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2.) Inkheart by Cornelia Funke

In 2009, I watched the Inkheart film and fell in love. Watching the movie caused me to want to read the book, which I loved even more. For about three years, Inkheart was my favorite book, sporting a beautiful fantastical world, likable, interesting characters and two more books full of the same. It was such an enjoyable series, and it was possibly my first time reading something besides children’s and middle grade novels. This book was sort of my graduation into YA, which makes it so much more important to me.

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3.) Percy Jackson & the Olympians by Rick Riordan

These books are so much fun, and certainly¬†not meant for just middle grade readers. Percy Jackson can be enjoyed by all ages in my opinion, with it’s lovable, hilarious characters, action-packed plot, and even some learning moments, teaching about Greek mythology and giving it an interesting twist. I consider Percy Jackson to be a hallmark of my middle school reading days, which is why these books earn a place in my Growing Pains Booklist.

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4.) Christy Miller series by Robin Jones Gunn

This series came at a perfect time in my life. I was about 13-14, going through puberty and struggling in my faith in God. The Christy Miller series is about a girl much like many other teenage girls. She faces the same problems with boys, school, family, etc, but the series also has a special focus on Christianity and faith, and it’s always been such an encouraging and inspiring read for me. I’ve never related to a character like I have with dear Christy Miller, and I almost feel as if I’ve grown up with her: she was in high school while I was, making decisions about life after graduation when I was, and she was getting married around the same time as myself. Robin Jones Gunn is still releasing Christy Miller books, her most recent about Christy and her husband’s struggles with pregnancy and children. These books have had a huge impact on my life and I’m thankful for each new adventure I get to experience with Christy.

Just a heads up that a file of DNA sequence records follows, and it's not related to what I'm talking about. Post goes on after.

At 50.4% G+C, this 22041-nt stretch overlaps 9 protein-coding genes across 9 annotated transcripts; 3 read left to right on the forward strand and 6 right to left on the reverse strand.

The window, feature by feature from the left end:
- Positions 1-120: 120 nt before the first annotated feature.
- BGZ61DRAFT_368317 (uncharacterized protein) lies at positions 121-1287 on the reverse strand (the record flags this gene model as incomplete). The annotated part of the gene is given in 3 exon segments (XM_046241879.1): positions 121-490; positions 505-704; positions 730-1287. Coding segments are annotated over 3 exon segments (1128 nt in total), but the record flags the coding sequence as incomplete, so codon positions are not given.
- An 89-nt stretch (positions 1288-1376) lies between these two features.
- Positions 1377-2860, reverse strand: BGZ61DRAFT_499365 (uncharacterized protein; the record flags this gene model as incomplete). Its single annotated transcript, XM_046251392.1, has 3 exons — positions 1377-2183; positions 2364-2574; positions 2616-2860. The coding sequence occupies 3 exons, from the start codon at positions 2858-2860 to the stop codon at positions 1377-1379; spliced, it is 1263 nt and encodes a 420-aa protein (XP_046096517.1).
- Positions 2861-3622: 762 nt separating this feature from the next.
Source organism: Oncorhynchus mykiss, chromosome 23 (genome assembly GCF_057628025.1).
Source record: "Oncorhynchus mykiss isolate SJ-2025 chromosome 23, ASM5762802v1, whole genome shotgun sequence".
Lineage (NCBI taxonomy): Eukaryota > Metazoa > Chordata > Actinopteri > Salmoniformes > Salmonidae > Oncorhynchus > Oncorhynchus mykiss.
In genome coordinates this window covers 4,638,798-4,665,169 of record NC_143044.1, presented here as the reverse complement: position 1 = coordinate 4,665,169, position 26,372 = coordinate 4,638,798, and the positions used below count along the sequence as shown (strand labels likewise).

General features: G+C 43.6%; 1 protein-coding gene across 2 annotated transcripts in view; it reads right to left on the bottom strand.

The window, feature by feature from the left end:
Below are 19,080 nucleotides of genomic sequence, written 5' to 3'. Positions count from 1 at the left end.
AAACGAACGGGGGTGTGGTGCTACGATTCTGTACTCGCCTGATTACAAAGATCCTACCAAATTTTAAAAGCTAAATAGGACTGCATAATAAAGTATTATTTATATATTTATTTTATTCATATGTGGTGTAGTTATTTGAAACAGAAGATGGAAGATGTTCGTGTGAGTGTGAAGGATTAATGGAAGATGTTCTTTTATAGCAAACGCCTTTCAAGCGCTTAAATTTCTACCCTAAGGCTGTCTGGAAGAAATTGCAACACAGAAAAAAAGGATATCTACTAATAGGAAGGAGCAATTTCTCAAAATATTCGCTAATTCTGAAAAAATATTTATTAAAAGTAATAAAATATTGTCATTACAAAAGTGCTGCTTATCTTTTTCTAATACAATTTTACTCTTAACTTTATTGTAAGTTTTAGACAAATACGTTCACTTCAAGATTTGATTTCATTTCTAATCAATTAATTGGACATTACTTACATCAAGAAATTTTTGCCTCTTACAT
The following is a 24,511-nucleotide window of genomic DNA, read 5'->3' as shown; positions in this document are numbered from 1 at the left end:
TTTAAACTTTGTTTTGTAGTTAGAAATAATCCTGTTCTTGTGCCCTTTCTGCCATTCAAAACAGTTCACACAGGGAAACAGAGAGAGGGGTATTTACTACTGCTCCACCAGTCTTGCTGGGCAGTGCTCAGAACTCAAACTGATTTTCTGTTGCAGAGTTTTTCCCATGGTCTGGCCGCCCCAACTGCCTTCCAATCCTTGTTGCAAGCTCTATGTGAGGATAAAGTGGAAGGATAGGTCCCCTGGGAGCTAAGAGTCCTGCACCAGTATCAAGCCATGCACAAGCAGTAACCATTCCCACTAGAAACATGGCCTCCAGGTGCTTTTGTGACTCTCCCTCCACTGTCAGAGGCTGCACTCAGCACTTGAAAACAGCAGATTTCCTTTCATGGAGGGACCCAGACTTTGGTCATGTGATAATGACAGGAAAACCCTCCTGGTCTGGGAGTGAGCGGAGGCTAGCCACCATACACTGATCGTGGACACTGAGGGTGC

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5.) To Kill a Mockingbird by Harper Lee

This is my favorite book of all time. I have loved this book with all my heart ever since I read it in my freshman year of high school. I care for the characters in this story like they’re my own family; a book has never moved me in the same way that this one has. In fact, this is the first book I ever read to make me feel such intense feelings. I can’t speak highly enough about this book, and every time I read it, I feel like it makes me a more insightful, fuller person.

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6.) Divergent by Veronica Roth

This may come as a surprise to you. Divergent isn’t particularly profound or moving, although I must say that Tris is incredibly inspiring as a woman and just as a person in general: so good and pure and beautiful. However, the reason this book makes it onto this particular booklist is because it spurred on my love for reading when I was stuck reading the same things over and over. There’s not necessarily anything wrong with this; rereading beloved books is no problem. However, I was in some sort of loop for about 3 years where I wasn’t reading anything except the same 10 books on my shelves. A friend recommended Divergent to me, and I bought it on a whim. I have never read a book the way I devoured that one. I stayed up all night, eyes wide with surprise and intrigue and suspense. At the time, this book was one of my favorites, and it began my unhealthy book-buying habit which I am still trying to break to this day. Now, there are definitely things that I find problematic about this story and the logistics of it, but I still have nothing but admiration and adoration for Tris, one of my favorite female characters of all time. (PS – I will never forgive Veronica Roth for Allegiant. That is all.)

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This concludes my Growing Pains Booklist! Let me know what you think in the comments: whether you share any of my childhood favorites or if any of these titles were important to you and your personal growth. Message or email me if you’d like to be featured on my blog with your own Growing Pains Booklist. Mahalo!